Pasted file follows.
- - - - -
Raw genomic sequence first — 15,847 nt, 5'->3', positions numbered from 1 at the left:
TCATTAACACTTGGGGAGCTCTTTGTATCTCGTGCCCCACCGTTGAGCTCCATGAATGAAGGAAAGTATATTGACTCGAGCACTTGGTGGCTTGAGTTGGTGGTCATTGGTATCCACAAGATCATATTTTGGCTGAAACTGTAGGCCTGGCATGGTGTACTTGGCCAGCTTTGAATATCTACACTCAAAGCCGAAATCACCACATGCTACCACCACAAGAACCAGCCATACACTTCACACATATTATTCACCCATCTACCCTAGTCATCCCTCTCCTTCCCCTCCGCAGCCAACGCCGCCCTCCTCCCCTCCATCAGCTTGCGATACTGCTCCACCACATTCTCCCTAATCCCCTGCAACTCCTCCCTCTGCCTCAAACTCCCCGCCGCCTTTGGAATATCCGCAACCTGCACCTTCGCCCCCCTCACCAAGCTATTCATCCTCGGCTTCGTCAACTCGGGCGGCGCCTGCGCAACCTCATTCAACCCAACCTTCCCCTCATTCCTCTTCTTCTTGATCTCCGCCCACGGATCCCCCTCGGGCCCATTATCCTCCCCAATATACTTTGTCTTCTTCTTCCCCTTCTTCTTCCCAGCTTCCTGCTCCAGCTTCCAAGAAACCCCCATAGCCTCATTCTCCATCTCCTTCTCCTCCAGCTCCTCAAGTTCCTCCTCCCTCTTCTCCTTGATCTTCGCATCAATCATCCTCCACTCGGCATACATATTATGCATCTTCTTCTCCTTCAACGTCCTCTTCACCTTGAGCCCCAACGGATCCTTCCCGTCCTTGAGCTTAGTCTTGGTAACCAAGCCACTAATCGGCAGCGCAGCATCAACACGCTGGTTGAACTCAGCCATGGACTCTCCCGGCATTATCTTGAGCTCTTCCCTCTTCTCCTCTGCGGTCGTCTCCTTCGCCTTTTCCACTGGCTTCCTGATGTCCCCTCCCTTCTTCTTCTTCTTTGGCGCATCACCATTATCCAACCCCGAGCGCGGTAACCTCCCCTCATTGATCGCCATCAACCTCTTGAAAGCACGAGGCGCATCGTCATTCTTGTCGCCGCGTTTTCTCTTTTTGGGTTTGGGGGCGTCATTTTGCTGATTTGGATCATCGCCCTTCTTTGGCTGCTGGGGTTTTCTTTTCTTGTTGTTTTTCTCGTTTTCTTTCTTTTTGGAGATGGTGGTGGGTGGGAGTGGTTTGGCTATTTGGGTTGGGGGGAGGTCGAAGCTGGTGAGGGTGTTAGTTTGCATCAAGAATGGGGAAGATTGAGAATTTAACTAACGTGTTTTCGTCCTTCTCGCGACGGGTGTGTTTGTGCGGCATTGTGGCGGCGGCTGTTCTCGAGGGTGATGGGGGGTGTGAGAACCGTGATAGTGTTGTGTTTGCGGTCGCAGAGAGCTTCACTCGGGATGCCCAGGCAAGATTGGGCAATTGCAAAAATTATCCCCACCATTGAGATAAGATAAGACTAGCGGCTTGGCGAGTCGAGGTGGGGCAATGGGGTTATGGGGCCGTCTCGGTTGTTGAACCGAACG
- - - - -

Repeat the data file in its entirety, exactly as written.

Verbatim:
Raw genomic sequence first — 15,847 nt, 5'->3', positions numbered from 1 at the left:
TCATTAACACTTGGGGAGCTCTTTGTATCTCGTGCCCCACCGTTGAGCTCCATGAATGAAGGAAAGTATATTGACTCGAGCACTTGGTGGCTTGAGTTGGTGGTCATTGGTATCCACAAGATCATATTTTGGCTGAAACTGTAGGCCTGGCATGGTGTACTTGGCCAGCTTTGAATATCTACACTCAAAGCCGAAATCACCACATGCTACCACCACAAGAACCAGCCATACACTTCACACATATTATTCACCCATCTACCCTAGTCATCCCTCTCCTTCCCCTCCGCAGCCAACGCCGCCCTCCTCCCCTCCATCAGCTTGCGATACTGCTCCACCACATTCTCCCTAATCCCCTGCAACTCCTCCCTCTGCCTCAAACTCCCCGCCGCCTTTGGAATATCCGCAACCTGCACCTTCGCCCCCCTCACCAAGCTATTCATCCTCGGCTTCGTCAACTCGGGCGGCGCCTGCGCAACCTCATTCAACCCAACCTTCCCCTCATTCCTCTTCTTCTTGATCTCCGCCCACGGATCCCCCTCGGGCCCATTATCCTCCCCAATATACTTTGTCTTCTTCTTCCCCTTCTTCTTCCCAGCTTCCTGCTCCAGCTTCCAAGAAACCCCCATAGCCTCATTCTCCATCTCCTTCTCCTCCAGCTCCTCAAGTTCCTCCTCCCTCTTCTCCTTGATCTTCGCATCAATCATCCTCCACTCGGCATACATATTATGCATCTTCTTCTCCTTCAACGTCCTCTTCACCTTGAGCCCCAACGGATCCTTCCCGTCCTTGAGCTTAGTCTTGGTAACCAAGCCACTAATCGGCAGCGCAGCATCAACACGCTGGTTGAACTCAGCCATGGACTCTCCCGGCATTATCTTGAGCTCTTCCCTCTTCTCCTCTGCGGTCGTCTCCTTCGCCTTTTCCACTGGCTTCCTGATGTCCCCTCCCTTCTTCTTCTTCTTTGGCGCATCACCATTATCCAACCCCGAGCGCGGTAACCTCCCCTCATTGATCGCCATCAACCTCTTGAAAGCACGAGGCGCATCGTCATTCTTGTCGCCGCGTTTTCTCTTTTTGGGTTTGGGGGCGTCATTTTGCTGATTTGGATCATCGCCCTTCTTTGGCTGCTGGGGTTTTCTTTTCTTGTTGTTTTTCTCGTTTTCTTTCTTTTTGGAGATGGTGGTGGGTGGGAGTGGTTTGGCTATTTGGGTTGGGGGGAGGTCGAAGCTGGTGAGGGTGTTAGTTTGCATCAAGAATGGGGAAGATTGAGAATTTAACTAACGTGTTTTCGTCCTTCTCGCGACGGGTGTGTTTGTGCGGCATTGTGGCGGCGGCTGTTCTCGAGGGTGATGGGGGGTGTGAGAACCGTGATAGTGTTGTGTTTGCGGTCGCAGAGAGCTTCACTCGGGATGCCCAGGCAAGATTGGGCAATTGCAAAAATTATCCCCACCATTGAGATAAGATAAGACTAGCGGCTTGGCGAGTCGAGGTGGGGCAATGGGGTTATGGGGCCGTCTCGGTTGTTGAACCGAACG